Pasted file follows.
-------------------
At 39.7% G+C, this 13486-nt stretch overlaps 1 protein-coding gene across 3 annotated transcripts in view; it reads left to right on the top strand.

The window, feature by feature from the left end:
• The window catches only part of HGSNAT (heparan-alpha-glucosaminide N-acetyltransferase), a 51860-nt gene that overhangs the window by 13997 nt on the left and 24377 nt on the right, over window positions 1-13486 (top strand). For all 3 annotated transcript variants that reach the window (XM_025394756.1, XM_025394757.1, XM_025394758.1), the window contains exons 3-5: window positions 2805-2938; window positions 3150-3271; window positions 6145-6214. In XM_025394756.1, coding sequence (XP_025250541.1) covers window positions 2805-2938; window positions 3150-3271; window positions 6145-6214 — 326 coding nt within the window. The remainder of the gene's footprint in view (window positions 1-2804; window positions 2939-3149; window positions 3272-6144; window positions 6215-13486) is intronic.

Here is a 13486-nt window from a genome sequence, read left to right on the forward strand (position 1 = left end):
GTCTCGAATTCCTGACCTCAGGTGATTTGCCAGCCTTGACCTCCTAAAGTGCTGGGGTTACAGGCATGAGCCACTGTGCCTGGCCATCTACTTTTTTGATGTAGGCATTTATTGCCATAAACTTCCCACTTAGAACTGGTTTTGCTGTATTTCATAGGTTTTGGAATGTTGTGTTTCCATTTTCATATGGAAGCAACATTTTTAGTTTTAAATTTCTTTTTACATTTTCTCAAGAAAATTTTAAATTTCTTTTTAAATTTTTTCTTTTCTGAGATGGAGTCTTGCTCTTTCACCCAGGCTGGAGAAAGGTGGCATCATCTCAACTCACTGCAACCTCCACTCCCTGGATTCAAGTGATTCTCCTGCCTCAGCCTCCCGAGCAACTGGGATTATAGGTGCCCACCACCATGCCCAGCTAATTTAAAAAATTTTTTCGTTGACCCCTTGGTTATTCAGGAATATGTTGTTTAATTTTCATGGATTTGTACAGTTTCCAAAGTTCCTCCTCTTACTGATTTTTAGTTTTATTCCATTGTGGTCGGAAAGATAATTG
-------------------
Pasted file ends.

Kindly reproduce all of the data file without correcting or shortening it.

At 39.7% G+C, this 13486-nt stretch overlaps 1 protein-coding gene across 3 annotated transcripts in view; it reads left to right on the top strand.

The window, feature by feature from the left end:
• The window catches only part of HGSNAT (heparan-alpha-glucosaminide N-acetyltransferase), a 51860-nt gene that overhangs the window by 13997 nt on the left and 24377 nt on the right, over window positions 1-13486 (top strand). For all 3 annotated transcript variants that reach the window (XM_025394756.1, XM_025394757.1, XM_025394758.1), the window contains exons 3-5: window positions 2805-2938; window positions 3150-3271; window positions 6145-6214. In XM_025394756.1, coding sequence (XP_025250541.1) covers window positions 2805-2938; window positions 3150-3271; window positions 6145-6214 — 326 coding nt within the window. The remainder of the gene's footprint in view (window positions 1-2804; window positions 2939-3149; window positions 3272-6144; window positions 6215-13486) is intronic.

Here is a 13486-nt window from a genome sequence, read left to right on the forward strand (position 1 = left end):
GTCTCGAATTCCTGACCTCAGGTGATTTGCCAGCCTTGACCTCCTAAAGTGCTGGGGTTACAGGCATGAGCCACTGTGCCTGGCCATCTACTTTTTTGATGTAGGCATTTATTGCCATAAACTTCCCACTTAGAACTGGTTTTGCTGTATTTCATAGGTTTTGGAATGTTGTGTTTCCATTTTCATATGGAAGCAACATTTTTAGTTTTAAATTTCTTTTTACATTTTCTCAAGAAAATTTTAAATTTCTTTTTAAATTTTTTCTTTTCTGAGATGGAGTCTTGCTCTTTCACCCAGGCTGGAGAAAGGTGGCATCATCTCAACTCACTGCAACCTCCACTCCCTGGATTCAAGTGATTCTCCTGCCTCAGCCTCCCGAGCAACTGGGATTATAGGTGCCCACCACCATGCCCAGCTAATTTAAAAAATTTTTTCGTTGACCCCTTGGTTATTCAGGAATATGTTGTTTAATTTTCATGGATTTGTACAGTTTCCAAAGTTCCTCCTCTTACTGATTTTTAGTTTTATTCCATTGTGGTCGGAAAGATAATTG